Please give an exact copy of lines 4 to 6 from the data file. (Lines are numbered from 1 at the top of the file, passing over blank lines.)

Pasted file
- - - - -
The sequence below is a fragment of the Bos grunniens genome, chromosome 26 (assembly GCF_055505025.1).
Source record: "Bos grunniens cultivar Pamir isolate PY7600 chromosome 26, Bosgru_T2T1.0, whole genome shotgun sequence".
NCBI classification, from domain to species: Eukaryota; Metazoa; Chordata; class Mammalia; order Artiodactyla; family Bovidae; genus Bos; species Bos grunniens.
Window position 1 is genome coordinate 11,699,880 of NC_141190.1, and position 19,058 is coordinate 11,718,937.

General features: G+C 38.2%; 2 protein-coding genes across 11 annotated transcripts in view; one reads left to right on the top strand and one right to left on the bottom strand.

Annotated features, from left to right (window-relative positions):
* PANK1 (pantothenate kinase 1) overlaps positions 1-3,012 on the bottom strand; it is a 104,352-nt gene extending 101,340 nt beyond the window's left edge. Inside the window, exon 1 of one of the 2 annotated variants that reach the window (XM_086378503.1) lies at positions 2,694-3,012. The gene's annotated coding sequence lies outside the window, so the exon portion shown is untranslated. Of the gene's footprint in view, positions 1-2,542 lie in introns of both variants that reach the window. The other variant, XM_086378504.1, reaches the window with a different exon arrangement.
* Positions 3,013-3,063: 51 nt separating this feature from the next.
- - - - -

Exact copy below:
Window position 1 is genome coordinate 11,699,880 of NC_141190.1, and position 19,058 is coordinate 11,718,937.

General features: G+C 38.2%; 2 protein-coding genes across 11 annotated transcripts in view; one reads left to right on the top strand and one right to left on the bottom strand.

Annotated features, from left to right (window-relative positions):